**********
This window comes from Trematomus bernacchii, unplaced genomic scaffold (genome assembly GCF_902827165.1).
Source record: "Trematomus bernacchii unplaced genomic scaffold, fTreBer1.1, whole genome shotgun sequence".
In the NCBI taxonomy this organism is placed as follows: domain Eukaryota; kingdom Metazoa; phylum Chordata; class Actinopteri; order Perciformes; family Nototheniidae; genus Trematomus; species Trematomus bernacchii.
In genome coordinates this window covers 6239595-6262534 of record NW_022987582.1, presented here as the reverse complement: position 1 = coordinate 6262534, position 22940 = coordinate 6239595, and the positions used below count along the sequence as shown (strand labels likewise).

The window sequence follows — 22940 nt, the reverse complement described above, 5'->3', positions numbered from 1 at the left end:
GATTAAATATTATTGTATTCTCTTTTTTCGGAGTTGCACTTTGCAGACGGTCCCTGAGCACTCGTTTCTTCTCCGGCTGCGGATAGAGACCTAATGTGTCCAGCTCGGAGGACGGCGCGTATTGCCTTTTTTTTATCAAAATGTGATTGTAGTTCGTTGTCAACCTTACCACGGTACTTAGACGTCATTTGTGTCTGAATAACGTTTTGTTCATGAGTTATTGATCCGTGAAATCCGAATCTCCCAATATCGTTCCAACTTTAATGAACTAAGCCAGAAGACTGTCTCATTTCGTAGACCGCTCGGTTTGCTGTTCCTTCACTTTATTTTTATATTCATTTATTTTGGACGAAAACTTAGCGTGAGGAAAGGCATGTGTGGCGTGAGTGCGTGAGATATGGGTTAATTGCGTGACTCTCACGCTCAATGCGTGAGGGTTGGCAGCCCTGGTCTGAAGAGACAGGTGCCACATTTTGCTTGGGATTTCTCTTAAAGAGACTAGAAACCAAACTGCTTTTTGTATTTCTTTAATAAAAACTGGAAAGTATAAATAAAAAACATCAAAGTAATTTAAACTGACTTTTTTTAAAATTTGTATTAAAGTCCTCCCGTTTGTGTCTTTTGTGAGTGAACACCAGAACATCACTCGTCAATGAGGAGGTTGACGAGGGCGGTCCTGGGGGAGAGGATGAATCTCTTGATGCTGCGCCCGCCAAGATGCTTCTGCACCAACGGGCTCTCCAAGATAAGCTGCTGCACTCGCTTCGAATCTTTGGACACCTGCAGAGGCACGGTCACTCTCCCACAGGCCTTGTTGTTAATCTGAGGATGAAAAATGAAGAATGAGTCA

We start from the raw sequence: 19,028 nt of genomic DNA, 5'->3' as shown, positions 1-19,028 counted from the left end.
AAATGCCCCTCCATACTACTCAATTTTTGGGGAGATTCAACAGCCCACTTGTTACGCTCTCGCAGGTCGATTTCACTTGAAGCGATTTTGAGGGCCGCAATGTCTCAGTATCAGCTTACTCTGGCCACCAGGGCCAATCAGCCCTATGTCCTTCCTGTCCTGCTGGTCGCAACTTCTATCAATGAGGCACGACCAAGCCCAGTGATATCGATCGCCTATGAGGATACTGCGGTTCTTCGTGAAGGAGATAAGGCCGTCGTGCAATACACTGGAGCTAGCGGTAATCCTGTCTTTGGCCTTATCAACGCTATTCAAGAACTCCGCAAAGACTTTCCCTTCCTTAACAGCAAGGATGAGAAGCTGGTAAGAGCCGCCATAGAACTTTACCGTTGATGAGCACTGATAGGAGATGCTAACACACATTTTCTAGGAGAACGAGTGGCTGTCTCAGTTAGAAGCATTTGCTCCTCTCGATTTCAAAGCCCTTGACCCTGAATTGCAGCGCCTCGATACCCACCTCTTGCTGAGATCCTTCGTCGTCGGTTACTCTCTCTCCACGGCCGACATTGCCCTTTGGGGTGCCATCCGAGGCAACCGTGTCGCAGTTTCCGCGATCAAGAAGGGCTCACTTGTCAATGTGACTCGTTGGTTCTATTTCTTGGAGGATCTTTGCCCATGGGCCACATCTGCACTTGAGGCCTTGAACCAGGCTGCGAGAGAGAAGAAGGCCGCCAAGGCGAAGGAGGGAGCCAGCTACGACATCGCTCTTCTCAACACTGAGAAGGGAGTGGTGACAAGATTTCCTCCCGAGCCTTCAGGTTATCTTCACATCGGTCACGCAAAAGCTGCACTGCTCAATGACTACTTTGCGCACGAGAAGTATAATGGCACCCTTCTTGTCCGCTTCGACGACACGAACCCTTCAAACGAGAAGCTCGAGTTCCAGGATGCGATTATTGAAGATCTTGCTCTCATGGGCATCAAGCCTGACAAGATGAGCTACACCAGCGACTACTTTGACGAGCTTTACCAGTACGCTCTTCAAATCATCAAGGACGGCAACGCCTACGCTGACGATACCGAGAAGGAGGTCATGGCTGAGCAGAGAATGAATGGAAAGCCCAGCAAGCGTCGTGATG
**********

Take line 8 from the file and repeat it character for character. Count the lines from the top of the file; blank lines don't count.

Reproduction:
AAATGCCCCTCCATACTACTCAATTTTTGGGGAGATTCAACAGCCCACTTGTTACGCTCTCGCAGGTCGATTTCACTTGAAGCGATTTTGAGGGCCGCAATGTCTCAGTATCAGCTTACTCTGGCCACCAGGGCCAATCAGCCCTATGTCCTTCCTGTCCTGCTGGTCGCAACTTCTATCAATGAGGCACGACCAAGCCCAGTGATATCGATCGCCTATGAGGATACTGCGGTTCTTCGTGAAGGAGATAAGGCCGTCGTGCAATACACTGGAGCTAGCGGTAATCCTGTCTTTGGCCTTATCAACGCTATTCAAGAACTCCGCAAAGACTTTCCCTTCCTTAACAGCAAGGATGAGAAGCTGGTAAGAGCCGCCATAGAACTTTACCGTTGATGAGCACTGATAGGAGATGCTAACACACATTTTCTAGGAGAACGAGTGGCTGTCTCAGTTAGAAGCATTTGCTCCTCTCGATTTCAAAGCCCTTGACCCTGAATTGCAGCGCCTCGATACCCACCTCTTGCTGAGATCCTTCGTCGTCGGTTACTCTCTCTCCACGGCCGACATTGCCCTTTGGGGTGCCATCCGAGGCAACCGTGTCGCAGTTTCCGCGATCAAGAAGGGCTCACTTGTCAATGTGACTCGTTGGTTCTATTTCTTGGAGGATCTTTGCCCATGGGCCACATCTGCACTTGAGGCCTTGAACCAGGCTGCGAGAGAGAAGAAGGCCGCCAAGGCGAAGGAGGGAGCCAGCTACGACATCGCTCTTCTCAACACTGAGAAGGGAGTGGTGACAAGATTTCCTCCCGAGCCTTCAGGTTATCTTCACATCGGTCACGCAAAAGCTGCACTGCTCAATGACTACTTTGCGCACGAGAAGTATAATGGCACCCTTCTTGTCCGCTTCGACGACACGAACCCTTCAAACGAGAAGCTCGAGTTCCAGGATGCGATTATTGAAGATCTTGCTCTCATGGGCATCAAGCCTGACAAGATGAGCTACACCAGCGACTACTTTGACGAGCTTTACCAGTACGCTCTTCAAATCATCAAGGACGGCAACGCCTACGCTGACGATACCGAGAAGGAGGTCATGGCTGAGCAGAGAATGAATGGAAAGCCCAGCAAGCGTCGTGATG